Mosaic Admissions

Financial Aid

For many families, the economy has made paying for college an even more daunting task than ever before.  In its 2009 “College Hopes and Worries Survey,” the Princeton Review reported that 37% of college applicants and their parents worried most about not being able to afford their first-choice college.*  Colleges have been hurt by state budget cuts and shrinking endowments, and the cost of attending private and public universities continues to rise.  The good news is that many colleges are responding to the economic crisis by increasing need-based financial aid, and the Department of Education has encouraged schools to make financial adjustments to families who are struggling.  Parents should feel comfortable appealing their financial aid package if they feel it is insufficient.  There is more flexibility than they realize, and most college financial aid offices are happy to work with them.

Applying for Financial Aid

As a first step, familiarize yourself with the financial aid process and the kinds of aid available.  A great resource is the web site http://www.finaid.org/, which includes not only advice on paying for college, but also helpful tools for calculating critical numbers such as the EFC, or Expected Family Contribution (how much a college determines you can contribute toward your child’s education).

The next step is to complete the FAFSA, or Free Application for Federal Student Aid.  The FAFSA is used to apply for federal student financial aid, such as the Pell Grant, student loans, and college work-study.  Also, most colleges use FAFSA information to award financial aid.

It’s easiest to complete the submit the FAFSA online, at http://www.fafsa.gov/.  The FAFSA is now shorter and easier to complete than ever before, but you still need to read the instructions carefully and note the terminology as you answer the questions.  It’s best to complete your tax return before you fill out the FAFSA, since you will have income and tax data readily available.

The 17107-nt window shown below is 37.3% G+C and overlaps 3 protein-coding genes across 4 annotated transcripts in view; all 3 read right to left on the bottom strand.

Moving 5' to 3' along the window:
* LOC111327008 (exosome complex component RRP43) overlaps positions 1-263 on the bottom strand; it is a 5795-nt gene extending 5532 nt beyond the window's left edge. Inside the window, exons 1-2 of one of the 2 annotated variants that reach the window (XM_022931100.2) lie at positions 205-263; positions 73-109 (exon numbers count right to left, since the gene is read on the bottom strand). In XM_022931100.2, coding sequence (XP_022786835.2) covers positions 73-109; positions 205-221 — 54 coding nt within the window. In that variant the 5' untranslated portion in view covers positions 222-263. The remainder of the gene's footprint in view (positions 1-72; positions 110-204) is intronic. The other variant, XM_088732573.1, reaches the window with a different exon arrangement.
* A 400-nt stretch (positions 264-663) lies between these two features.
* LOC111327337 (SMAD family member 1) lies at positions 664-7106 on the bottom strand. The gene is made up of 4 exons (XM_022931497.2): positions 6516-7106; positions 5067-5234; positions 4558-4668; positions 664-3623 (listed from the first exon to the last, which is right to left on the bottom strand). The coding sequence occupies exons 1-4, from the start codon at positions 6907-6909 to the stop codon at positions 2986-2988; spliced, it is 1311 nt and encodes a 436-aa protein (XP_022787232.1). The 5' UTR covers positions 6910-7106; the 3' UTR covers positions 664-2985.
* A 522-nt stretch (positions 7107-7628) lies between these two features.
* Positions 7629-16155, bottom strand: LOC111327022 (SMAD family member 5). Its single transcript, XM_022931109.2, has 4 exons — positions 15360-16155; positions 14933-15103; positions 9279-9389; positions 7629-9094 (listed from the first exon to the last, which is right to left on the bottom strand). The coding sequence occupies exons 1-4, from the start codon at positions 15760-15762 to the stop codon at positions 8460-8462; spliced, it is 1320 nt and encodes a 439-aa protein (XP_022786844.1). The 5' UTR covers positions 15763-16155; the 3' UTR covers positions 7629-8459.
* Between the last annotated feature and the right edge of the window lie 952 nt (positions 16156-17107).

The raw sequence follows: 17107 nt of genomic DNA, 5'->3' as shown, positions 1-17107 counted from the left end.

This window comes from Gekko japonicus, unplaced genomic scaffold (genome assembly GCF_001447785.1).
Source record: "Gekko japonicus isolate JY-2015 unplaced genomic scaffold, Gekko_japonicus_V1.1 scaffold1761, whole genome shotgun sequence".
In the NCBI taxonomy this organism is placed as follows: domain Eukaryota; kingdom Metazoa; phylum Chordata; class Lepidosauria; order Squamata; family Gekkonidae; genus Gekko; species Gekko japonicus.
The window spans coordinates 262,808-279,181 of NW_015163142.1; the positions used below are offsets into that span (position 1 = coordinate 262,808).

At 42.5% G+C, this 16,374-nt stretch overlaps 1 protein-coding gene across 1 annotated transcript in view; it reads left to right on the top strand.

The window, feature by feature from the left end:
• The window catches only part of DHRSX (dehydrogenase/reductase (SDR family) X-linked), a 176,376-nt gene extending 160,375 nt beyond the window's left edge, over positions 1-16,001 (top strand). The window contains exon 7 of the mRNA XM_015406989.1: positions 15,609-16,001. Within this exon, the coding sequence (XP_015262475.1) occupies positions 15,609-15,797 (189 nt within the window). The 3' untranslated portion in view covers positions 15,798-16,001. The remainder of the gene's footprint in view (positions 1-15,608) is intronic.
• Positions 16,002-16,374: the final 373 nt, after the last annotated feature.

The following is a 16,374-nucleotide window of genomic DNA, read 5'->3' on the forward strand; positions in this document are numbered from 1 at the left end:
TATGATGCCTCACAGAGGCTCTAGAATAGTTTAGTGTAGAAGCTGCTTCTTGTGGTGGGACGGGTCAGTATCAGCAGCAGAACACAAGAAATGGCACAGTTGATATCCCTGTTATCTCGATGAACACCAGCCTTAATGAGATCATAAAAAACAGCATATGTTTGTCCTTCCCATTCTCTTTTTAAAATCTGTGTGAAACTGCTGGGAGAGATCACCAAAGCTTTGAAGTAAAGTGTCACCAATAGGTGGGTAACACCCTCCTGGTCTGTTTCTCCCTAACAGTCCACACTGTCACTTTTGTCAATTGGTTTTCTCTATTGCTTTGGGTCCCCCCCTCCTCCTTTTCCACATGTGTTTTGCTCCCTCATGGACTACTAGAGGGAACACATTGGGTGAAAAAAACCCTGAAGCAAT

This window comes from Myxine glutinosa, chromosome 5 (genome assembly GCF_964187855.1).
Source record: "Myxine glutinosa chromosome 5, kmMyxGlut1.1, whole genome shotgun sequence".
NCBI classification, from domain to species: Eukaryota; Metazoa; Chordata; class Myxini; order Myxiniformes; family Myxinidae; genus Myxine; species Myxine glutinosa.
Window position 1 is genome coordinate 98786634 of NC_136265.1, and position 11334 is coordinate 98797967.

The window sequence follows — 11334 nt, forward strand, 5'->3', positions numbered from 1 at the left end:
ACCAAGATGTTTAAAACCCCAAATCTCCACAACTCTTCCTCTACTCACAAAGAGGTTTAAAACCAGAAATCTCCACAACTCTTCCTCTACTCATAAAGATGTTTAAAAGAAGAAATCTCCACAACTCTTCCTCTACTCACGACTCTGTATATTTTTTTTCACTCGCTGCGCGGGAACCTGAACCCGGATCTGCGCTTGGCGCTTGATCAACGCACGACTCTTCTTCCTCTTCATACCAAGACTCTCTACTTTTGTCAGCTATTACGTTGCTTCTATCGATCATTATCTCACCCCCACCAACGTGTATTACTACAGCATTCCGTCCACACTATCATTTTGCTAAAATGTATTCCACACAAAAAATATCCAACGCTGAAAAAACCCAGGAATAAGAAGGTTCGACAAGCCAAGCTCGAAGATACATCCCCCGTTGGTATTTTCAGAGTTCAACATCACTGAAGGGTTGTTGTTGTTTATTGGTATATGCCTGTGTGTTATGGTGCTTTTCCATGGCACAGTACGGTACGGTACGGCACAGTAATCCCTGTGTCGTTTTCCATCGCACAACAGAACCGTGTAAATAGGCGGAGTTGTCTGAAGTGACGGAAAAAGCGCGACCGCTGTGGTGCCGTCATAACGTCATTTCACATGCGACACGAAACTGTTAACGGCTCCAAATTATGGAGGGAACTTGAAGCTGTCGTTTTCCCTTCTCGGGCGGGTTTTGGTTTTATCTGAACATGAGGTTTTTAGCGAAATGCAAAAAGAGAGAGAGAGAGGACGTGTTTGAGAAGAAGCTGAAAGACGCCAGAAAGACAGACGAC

Schools will enter your FAFSA data into a formula (called the Federal Methodology), and determine your EFC.  You will see your EFC on the Student Aid Report (SAR), which FAFSA will send to you.  Financial need is defined as your school’s cost of attendance minus your EFC. Your school will develop a financial aid package (comprised of grants, loans, and/or work-study) to help you meet your financial need.

While many schools require only the FAFSA form, others will ask you to complete the College Board’s CSS PROFILE form as well, available online at https://profileonline.collegeboard.com/prf/index.jsp

It is very important that you contact the financial aid offices of the schools to which you are applying.  You need to be aware of their specific deadlines and requirements to ensure that you are eligible to receive aid.

Scholarships

Scholarships, unlike student loans, do not need to be repaid.  There are more than 1.5 million scholarships worth more than $3.4 billion available.  In general, students with special academic, athletic, or artistic talents are qualified to receive scholarships.

There are numerous free scholarship databases available online that you can use to match your qualifications with specific awards.  The site http://www.fastweb.scholarship.search/ is an excellent resource for searching scholarships.

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